- The same problem also leads to an error for shiver (Error running 'fastaq version'. Are you sure that fastaq is installed, and that you chose the right value for the config file variable 'fastaq'?). Could be fixed again by adding "setuptools==52.0.0" to shiver.yaml

Validity of the findings

no comment

Additional comments

It is good to see how the quality of the implementation improved in the two iterations. If the remaining points in the manuscript will be addressed it should be ready for publication.


Basic reporting

The authors present a manuscript that has again been significantly reworked. It is clear that the authors have gone to great lengths to seriously address all issues that were raised in the previous reviews.

The only remaining point I see is the availability of the data.

Firstly, there is a typo in the data repository: The link in line 131 ( is correct, however the one mentioned in the data availability statement ( is wrong (leads to a "DOI Not Found" error page). I suspect that this is supposed to be the same link and that is is just a typo.

Secondly, in lines 192-193, it is mentioned that "We carried out this comparison by making use of five different SARS-CoV-2 test datasets." However, it is not clear which of the 63 datasets available under the figshare link have been used for the evaluation. This should be made clear.

Experimental design

Again, the previous concerns have been very well addressed. I am especially happy to see that automated testing using git actions has been implemented to ensure that the software runs correctly. A quick test confirms that the previously present bugs have been resolved.

One minor point: In the two commands at the end of

snakemake --use-conda --use-singularity --configfile .test/integration/test_config.yaml -j 1


snakemake --use-conda --configfile .test/integration/test_config.yaml -j 1

the test folder has a typo - it should be ".tests" and not ".test".

Validity of the findings

While I am very pleased to see that benchmarking has been re-introduced, I am still not entirely satisfied with how it was performed.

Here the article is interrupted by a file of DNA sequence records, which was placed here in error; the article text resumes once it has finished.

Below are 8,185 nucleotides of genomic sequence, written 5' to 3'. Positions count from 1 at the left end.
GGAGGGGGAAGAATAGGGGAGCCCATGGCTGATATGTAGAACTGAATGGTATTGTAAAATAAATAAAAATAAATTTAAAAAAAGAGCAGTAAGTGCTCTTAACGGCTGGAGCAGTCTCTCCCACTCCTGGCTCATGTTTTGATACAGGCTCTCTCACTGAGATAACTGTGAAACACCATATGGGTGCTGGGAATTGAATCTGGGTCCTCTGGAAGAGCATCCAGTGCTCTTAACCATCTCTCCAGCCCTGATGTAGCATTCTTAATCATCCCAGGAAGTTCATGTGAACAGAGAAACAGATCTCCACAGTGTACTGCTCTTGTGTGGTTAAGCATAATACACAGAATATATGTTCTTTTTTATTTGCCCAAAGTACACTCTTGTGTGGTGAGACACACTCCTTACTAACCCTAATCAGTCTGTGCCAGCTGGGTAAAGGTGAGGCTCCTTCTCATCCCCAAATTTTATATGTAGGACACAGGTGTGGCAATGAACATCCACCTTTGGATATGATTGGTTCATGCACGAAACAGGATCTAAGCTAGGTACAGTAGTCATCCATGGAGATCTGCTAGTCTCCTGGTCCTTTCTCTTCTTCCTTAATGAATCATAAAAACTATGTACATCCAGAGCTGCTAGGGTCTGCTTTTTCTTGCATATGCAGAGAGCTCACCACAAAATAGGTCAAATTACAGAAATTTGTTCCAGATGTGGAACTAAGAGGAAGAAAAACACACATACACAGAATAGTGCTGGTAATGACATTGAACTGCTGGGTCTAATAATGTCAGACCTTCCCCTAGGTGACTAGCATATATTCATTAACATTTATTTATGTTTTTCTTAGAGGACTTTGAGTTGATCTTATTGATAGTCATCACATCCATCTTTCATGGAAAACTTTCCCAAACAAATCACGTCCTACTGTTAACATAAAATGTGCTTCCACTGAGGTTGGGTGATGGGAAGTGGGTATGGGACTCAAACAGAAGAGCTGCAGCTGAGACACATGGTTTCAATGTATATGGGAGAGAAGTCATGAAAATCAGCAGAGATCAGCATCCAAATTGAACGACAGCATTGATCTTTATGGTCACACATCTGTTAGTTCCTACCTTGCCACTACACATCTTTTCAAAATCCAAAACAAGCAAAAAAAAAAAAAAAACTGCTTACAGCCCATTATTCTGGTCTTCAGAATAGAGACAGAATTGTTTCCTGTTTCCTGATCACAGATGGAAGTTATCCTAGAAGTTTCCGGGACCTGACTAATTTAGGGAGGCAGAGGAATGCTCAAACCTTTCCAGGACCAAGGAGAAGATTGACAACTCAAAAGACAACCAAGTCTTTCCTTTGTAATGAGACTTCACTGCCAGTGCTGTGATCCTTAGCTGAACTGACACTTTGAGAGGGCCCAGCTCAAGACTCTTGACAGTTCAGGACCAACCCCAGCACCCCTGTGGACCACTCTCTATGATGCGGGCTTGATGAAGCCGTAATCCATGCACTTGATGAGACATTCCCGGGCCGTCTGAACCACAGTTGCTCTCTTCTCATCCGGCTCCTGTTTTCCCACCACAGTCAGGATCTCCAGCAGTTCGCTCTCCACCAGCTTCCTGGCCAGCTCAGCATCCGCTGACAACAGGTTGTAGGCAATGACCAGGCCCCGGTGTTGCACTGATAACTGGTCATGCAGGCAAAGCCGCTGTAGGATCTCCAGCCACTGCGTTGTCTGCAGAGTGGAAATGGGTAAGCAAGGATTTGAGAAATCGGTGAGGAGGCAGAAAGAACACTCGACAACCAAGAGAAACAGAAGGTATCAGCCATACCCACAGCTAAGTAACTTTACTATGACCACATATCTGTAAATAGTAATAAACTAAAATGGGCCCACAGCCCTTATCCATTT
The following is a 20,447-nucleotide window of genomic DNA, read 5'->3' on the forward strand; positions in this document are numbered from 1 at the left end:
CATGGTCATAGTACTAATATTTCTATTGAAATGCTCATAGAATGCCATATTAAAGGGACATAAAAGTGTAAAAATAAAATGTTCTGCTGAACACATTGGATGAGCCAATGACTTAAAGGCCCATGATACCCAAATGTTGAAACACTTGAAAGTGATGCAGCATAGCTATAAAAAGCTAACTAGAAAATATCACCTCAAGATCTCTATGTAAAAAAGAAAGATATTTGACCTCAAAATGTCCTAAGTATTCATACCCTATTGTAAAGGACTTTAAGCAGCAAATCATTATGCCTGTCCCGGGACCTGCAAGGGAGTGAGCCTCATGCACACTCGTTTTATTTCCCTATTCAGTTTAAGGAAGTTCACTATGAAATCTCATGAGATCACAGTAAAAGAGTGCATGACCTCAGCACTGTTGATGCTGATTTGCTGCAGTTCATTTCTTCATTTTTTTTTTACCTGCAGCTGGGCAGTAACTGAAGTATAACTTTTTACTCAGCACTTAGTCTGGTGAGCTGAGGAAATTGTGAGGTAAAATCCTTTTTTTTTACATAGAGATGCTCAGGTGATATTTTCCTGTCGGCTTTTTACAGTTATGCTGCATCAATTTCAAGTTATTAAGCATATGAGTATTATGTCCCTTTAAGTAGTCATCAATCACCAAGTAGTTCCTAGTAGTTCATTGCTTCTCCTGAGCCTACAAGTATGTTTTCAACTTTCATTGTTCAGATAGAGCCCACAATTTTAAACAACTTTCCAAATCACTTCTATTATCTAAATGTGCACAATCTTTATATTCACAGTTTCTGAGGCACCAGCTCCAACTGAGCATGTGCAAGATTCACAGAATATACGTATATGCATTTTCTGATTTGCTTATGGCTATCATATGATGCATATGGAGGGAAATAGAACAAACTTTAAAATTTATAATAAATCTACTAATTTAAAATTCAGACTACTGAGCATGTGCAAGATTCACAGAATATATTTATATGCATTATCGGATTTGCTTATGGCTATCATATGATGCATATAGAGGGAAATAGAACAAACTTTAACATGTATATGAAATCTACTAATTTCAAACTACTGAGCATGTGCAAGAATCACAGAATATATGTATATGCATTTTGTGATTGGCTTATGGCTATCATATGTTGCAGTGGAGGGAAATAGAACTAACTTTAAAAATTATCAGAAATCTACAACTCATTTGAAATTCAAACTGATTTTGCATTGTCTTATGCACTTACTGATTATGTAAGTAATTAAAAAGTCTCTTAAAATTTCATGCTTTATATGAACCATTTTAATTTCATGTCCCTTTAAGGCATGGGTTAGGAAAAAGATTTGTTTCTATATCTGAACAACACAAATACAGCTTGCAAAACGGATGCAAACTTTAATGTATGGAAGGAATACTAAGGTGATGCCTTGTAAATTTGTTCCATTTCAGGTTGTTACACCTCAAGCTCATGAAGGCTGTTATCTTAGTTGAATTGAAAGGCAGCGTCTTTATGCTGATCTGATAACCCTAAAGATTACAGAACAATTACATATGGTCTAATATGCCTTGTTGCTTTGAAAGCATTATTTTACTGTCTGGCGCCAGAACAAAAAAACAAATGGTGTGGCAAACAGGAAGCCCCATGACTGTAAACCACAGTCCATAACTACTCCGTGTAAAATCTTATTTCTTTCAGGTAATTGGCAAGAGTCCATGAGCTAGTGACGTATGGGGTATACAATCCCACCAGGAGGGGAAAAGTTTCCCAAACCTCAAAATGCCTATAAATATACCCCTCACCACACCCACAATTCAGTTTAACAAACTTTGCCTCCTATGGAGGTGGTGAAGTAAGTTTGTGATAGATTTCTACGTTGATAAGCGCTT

Firstly, resource use and runtime were evaluated for the rules used in VGEA, but there is no comparison of resources use and runtime of VGEA as a whole as compared to the other initially mentioned pipelines. In the introduction, V-Pipe and viral-ngs are specifically mentioned as tools that require too much computational power and/or are too hard to install and thus motivate the development of VGEA. It would be advisable to demonstrate at this point that VGEA actually needs fewer resources or is quicker that these tools (since both provide installation instructions that are similar in simplicity to those of VGEA).

Also, the comparison of assembly results against velvet and spades seems oddly chosen, since velvet and spades are assemblers that are used in pipelines, not end-to-end pipelines in their own right. As such, it would seem more intuitive to compare the results of VGEA against the results of V-Pipe or viral-ngs - unless the performance comparison shows that they indeed need much more resources and VGEA is the only viable option on the used hardware, in which case this should be explicitly mentioned as the rationale for comparing VGEA with these assemblers.

In either case, just contig length/number metrics are in my opinion insufficient. In my opinion, at the very least the misassembly, mismatch and indel metrics from QUAST should be included in this comparison. While it is true that Bradnam et al. recommend using genome coverage as a comparison metric (as mentioned in the manuscript as motivation for using this as a basis for the comparison), it is only one dimension of the COMPASS metrics used and recommended in the cited paper. They even have a section titled "Size isn't everything" in their Discussion and specifically say that " we find that N50 remains highly correlated with our overall rankings. However, it may be misleading to rely solely on this metric when assessing an assembly's quality".

As such, I still find it hard to judge the validity of the findings (or specifically, whether VGEA actually delivers what is described in the introduction as the motivation for its development) based on the data presented here.